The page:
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Monday, February 20, 2012

Willow build log #1

I started the assembly of the willow, with only one hand as I received a surgery on the left hand 10 days ago. Not that easy ! I began with the wiring harmness for the wings and the fuselage. Servos connectors are crimped. I now do this for few years since I bought a crimper at the local shop. It give good result and avoid to multiply the soldering points with extension leads. At the other end, I used MPX like green connectors. They are soldered, protected with heat shrink tubes, then secured with hot glue (standard). I really encourage everybody to do this even if the connector is then glued in place, the hot glue can removed in case of problem and, unlike silicon, doesn't chimically attack the wire or the plastic. It secures greatly the soldering mechanically. I do this for 15 years and had no bad experience.

Remember, a good plane, especially for competition, is a reliable plane, you trust in any aspect. I saw too much people trying to solve a wiring problem on the slope. Securing connectors with hot glue is really a plus, and it is easy.

So how to do it ? Take 2 metal or aluminum pieces (or profile), flat of course. When the glue gun is ready, put some glue on the first metal piece. Immediatly, apply and press the connector (The side with wires & solders), then put some glue on top and put the second metal piece and press. After few minutes, you can remove the metal parts, cut the extra glue, and obtain a very nice moulded plug.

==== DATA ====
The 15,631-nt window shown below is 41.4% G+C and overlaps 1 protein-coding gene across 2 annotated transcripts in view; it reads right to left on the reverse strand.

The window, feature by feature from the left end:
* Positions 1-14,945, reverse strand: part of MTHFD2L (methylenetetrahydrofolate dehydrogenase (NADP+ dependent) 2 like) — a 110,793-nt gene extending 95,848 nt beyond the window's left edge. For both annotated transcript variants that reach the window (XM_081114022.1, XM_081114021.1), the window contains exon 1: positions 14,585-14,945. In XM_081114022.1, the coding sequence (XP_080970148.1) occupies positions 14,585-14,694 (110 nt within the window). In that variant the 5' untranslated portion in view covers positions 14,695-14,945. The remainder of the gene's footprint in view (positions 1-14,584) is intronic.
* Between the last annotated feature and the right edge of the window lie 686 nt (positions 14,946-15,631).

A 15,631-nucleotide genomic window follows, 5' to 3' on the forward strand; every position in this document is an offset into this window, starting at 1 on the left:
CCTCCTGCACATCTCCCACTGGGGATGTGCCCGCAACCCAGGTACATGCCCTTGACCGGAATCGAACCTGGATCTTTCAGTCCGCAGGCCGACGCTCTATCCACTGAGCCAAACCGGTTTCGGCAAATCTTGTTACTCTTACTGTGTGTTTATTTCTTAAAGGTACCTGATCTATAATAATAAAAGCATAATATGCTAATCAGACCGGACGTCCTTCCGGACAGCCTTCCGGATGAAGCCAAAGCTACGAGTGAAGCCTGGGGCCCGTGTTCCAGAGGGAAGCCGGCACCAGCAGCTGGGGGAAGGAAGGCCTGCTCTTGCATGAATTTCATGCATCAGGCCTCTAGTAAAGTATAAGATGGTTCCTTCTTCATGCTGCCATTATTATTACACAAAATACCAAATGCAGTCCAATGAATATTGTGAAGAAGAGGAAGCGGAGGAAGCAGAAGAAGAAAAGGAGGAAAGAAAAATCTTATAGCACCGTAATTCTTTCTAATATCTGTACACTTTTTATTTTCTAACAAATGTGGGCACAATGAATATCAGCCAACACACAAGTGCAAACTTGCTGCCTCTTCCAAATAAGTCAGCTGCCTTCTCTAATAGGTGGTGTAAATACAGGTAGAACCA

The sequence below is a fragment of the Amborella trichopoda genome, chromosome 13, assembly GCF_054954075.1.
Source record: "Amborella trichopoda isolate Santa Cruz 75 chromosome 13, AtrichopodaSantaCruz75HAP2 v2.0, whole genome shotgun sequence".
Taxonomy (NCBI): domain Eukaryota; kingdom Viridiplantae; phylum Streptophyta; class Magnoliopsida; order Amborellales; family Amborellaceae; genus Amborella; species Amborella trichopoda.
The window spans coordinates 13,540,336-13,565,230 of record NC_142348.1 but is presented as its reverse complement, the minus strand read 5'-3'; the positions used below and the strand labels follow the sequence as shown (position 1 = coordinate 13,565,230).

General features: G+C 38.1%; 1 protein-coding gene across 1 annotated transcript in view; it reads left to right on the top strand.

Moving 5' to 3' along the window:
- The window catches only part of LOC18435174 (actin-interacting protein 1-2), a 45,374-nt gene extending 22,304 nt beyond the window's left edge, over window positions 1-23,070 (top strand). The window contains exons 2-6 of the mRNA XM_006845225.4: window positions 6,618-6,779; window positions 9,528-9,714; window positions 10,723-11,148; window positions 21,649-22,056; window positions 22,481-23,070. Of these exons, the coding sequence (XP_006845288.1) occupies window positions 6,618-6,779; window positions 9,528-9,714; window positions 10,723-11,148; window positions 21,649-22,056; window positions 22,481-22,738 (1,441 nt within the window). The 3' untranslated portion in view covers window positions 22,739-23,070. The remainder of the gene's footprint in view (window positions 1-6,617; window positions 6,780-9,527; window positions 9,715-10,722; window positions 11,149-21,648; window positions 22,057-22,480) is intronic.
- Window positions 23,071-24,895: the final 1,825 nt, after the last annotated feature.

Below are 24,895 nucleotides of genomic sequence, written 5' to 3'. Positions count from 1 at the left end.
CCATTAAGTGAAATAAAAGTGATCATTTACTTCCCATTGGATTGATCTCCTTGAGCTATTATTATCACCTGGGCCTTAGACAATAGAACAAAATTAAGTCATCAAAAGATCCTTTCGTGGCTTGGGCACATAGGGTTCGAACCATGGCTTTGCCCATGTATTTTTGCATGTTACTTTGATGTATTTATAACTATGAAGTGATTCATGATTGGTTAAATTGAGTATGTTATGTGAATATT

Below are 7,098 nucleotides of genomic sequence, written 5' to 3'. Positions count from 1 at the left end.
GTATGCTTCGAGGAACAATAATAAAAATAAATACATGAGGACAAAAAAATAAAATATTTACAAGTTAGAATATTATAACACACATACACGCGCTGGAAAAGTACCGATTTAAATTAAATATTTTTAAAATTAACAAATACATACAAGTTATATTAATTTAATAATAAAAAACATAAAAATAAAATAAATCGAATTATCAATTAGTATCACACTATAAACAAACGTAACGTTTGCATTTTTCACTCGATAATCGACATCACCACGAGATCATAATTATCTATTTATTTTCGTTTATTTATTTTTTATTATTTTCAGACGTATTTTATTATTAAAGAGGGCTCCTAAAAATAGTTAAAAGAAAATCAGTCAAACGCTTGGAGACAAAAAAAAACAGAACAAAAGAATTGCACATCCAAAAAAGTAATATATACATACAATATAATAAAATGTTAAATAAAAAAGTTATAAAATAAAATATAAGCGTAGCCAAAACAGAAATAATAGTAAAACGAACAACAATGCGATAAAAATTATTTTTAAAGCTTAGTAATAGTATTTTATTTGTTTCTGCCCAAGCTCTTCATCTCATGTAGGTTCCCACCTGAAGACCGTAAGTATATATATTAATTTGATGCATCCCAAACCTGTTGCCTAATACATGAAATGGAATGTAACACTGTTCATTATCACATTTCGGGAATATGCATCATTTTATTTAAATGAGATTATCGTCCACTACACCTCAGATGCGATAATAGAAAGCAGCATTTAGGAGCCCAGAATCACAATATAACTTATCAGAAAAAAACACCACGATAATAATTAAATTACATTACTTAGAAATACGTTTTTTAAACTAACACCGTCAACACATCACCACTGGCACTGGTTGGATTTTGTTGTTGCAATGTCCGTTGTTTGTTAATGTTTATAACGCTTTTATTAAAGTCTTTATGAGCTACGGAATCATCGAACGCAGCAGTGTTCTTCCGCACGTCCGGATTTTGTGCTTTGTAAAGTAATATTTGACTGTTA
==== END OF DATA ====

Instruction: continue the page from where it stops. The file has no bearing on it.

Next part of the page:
On the wing, I enlarged a bit the servos holes to ease the access to insert or remove the servos. then using the mini drill, I sanded the carbon surface to maximise the fixing. I plan to use old wing servos I found in my drawer, with missing fixing legs. So I plan to glue  them as I was doing it in the past before the invention of the servoframes. However, I cut some simple wood frames to avoid the servos to slide. to locate the exact place of the servo, I connected a fake control rod, to mark where the servos harm must be. Then I glued the wood frames with some 10 minutes epoxy from R&G. I found this epoxy to be very good, fast enough, but keeping excellent properties with time.

Let's continue with the tail: The elevator horns are not provided, only the 2 ball clevises. I used a 2mm internal diameter brass tube. First I drilled the elevator in order to install the bass tube. Be cautious during this operation, to well position the tube. Then I cut the brass tube at the right length, on both sides, and glued them in place with Cyano, and few minutes later with rapid epoxy by the internal side of the control surface. Once dry, I glued the balls at the end, using the bolt provided.

That is all for today. Tomorrow, we will continue with the installation of the servos tray in the fuselage.

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